In 2008, Louisiana became the last state to ban cockfighting, yet again securing the states spot as the laughing stock of the country. Cockfighting is a spectator sport in which two specially bred roosters fight it out with razor blades or spikes fastened to their feet until one bird either dies or refuses to fight. The action takes place in an arena, while a cheering crowd places bets on the outcome.
With an estimated worth of 150 million dollars, this little blood sport didn’t go down without a fight. Proponents of the sport argued that fighting comes naturally for these birds, that the birds actually enjoy it. There were the usual appeals to tradition, about cockfighting’s positive impact on the economy, on our Cajun way of life. Phrases like ‘it’s our heritage‘ popped up in just about every pro cockfighting argument. How many times has that phrase been uttered to protect and defend a dying tradition?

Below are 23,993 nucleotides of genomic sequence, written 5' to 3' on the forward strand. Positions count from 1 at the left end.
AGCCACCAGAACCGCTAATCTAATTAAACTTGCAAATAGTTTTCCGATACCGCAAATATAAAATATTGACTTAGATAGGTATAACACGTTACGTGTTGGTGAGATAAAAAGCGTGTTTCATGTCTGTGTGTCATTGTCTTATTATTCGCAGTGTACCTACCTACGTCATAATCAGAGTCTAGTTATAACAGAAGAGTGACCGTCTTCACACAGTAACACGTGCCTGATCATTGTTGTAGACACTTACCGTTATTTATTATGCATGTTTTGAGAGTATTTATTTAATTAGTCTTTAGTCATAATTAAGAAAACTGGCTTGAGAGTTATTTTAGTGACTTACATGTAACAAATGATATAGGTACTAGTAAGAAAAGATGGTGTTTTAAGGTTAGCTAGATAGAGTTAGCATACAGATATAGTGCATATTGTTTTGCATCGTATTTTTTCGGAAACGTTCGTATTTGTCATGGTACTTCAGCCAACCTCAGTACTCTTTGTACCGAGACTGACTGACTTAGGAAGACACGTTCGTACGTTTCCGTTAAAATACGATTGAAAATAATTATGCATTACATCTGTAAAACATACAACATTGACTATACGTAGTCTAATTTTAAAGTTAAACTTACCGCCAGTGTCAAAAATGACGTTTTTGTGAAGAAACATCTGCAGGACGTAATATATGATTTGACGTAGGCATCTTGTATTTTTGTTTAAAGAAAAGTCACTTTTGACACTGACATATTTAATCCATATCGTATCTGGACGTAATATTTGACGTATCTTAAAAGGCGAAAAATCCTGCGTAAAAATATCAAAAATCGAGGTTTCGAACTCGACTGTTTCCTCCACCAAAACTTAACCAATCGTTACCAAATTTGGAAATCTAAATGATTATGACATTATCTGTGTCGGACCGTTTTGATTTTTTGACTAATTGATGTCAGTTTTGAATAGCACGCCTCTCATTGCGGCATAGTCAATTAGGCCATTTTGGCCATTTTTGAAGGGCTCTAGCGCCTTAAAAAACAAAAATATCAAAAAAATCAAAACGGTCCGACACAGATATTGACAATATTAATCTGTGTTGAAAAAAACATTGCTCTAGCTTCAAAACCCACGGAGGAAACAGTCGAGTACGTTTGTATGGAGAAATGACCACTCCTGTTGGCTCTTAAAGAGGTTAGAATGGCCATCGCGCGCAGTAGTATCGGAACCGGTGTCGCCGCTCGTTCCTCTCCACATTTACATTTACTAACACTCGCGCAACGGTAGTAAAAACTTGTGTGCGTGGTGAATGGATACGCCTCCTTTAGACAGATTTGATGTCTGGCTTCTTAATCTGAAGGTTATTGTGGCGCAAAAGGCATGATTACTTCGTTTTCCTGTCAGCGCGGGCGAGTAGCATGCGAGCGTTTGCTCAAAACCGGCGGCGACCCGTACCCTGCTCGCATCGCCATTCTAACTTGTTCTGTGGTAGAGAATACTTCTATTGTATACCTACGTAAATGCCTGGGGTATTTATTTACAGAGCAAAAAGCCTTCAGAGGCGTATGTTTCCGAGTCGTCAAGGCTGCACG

I’d like to dispel the myth of cockfighting’s popularity in Cajun culture. Although I grew up at the epicenter of cockfighting country, I’ve never seen a single event, or known a single person who frequented cockfights. Hell, I didn’t even know where these events took place. Recent polls show I’m not alone. Some 82% of Louisiana residents supported the cockfighting ban, so it’s a bit of a stretch to say Cajuns, on the whole, like it. For the sake of this post, let’s call cockfighting Stuff That a Small Minority of Cajuns Like.
As a full fledged carnivore, I have absolutely no problem with eating the meat of slaughtered animals, nor do I have any issues with game hunting. You won’t catch me at a PETA meeting anytime soon, but when you put two animals in the ring and watch them fight to their death for your personal enjoyment and profit, well, that’s where I draw the line. That’s not part of my Cajun culture. Some may lose their livelyhood over the ban, but so be it. Some traditions need to die. Now, let me get down from my soapbox…I got some chicken to cook.